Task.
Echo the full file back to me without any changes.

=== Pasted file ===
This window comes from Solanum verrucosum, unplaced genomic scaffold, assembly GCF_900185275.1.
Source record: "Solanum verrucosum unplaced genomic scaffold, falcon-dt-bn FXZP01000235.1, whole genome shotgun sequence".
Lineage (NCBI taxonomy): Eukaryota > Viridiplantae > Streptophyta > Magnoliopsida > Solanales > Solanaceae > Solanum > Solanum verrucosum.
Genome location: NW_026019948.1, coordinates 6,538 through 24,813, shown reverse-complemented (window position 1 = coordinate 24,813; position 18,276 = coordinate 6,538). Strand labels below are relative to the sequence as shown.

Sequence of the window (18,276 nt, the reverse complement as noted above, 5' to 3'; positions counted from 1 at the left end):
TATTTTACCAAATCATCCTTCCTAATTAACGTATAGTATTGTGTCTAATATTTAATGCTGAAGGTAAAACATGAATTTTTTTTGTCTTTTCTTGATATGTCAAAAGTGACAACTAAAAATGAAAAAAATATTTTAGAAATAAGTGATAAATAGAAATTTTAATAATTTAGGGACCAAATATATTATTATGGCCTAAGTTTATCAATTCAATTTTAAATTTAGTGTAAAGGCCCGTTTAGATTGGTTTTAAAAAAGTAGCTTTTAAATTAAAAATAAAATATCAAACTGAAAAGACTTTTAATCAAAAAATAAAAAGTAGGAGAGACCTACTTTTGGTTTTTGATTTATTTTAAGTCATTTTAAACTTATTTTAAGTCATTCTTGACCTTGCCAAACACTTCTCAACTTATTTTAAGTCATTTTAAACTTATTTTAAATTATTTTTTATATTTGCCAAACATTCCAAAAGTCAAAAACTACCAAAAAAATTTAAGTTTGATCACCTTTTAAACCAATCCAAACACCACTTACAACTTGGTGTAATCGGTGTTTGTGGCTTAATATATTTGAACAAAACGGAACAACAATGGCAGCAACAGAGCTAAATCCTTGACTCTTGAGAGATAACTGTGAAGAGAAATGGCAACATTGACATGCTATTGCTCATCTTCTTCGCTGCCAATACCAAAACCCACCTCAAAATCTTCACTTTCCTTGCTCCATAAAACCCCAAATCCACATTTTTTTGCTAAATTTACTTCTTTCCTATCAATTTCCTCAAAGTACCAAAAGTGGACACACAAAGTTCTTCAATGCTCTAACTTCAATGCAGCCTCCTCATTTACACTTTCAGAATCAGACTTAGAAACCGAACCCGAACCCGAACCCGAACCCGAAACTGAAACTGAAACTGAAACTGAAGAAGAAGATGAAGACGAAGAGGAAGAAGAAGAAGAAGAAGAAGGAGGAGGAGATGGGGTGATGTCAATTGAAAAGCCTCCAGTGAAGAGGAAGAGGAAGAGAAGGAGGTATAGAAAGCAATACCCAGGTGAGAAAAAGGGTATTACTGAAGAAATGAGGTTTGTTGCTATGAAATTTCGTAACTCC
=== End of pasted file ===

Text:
This window comes from Solanum verrucosum, unplaced genomic scaffold, assembly GCF_900185275.1.
Source record: "Solanum verrucosum unplaced genomic scaffold, falcon-dt-bn FXZP01000235.1, whole genome shotgun sequence".
Lineage (NCBI taxonomy): Eukaryota > Viridiplantae > Streptophyta > Magnoliopsida > Solanales > Solanaceae > Solanum > Solanum verrucosum.
Genome location: NW_026019948.1, coordinates 6,538 through 24,813, shown reverse-complemented (window position 1 = coordinate 24,813; position 18,276 = coordinate 6,538). Strand labels below are relative to the sequence as shown.

Sequence of the window (18,276 nt, the reverse complement as noted above, 5' to 3'; positions counted from 1 at the left end):
TATTTTACCAAATCATCCTTCCTAATTAACGTATAGTATTGTGTCTAATATTTAATGCTGAAGGTAAAACATGAATTTTTTTTGTCTTTTCTTGATATGTCAAAAGTGACAACTAAAAATGAAAAAAATATTTTAGAAATAAGTGATAAATAGAAATTTTAATAATTTAGGGACCAAATATATTATTATGGCCTAAGTTTATCAATTCAATTTTAAATTTAGTGTAAAGGCCCGTTTAGATTGGTTTTAAAAAAGTAGCTTTTAAATTAAAAATAAAATATCAAACTGAAAAGACTTTTAATCAAAAAATAAAAAGTAGGAGAGACCTACTTTTGGTTTTTGATTTATTTTAAGTCATTTTAAACTTATTTTAAGTCATTCTTGACCTTGCCAAACACTTCTCAACTTATTTTAAGTCATTTTAAACTTATTTTAAATTATTTTTTATATTTGCCAAACATTCCAAAAGTCAAAAACTACCAAAAAAATTTAAGTTTGATCACCTTTTAAACCAATCCAAACACCACTTACAACTTGGTGTAATCGGTGTTTGTGGCTTAATATATTTGAACAAAACGGAACAACAATGGCAGCAACAGAGCTAAATCCTTGACTCTTGAGAGATAACTGTGAAGAGAAATGGCAACATTGACATGCTATTGCTCATCTTCTTCGCTGCCAATACCAAAACCCACCTCAAAATCTTCACTTTCCTTGCTCCATAAAACCCCAAATCCACATTTTTTTGCTAAATTTACTTCTTTCCTATCAATTTCCTCAAAGTACCAAAAGTGGACACACAAAGTTCTTCAATGCTCTAACTTCAATGCAGCCTCCTCATTTACACTTTCAGAATCAGACTTAGAAACCGAACCCGAACCCGAACCCGAACCCGAAACTGAAACTGAAACTGAAACTGAAGAAGAAGATGAAGACGAAGAGGAAGAAGAAGAAGAAGAAGAAGGAGGAGGAGATGGGGTGATGTCAATTGAAAAGCCTCCAGTGAAGAGGAAGAGGAAGAGAAGGAGGTATAGAAAGCAATACCCAGGTGAGAAAAAGGGTATTACTGAAGAAATGAGGTTTGTTGCTATGAAATTTCGTAACTCC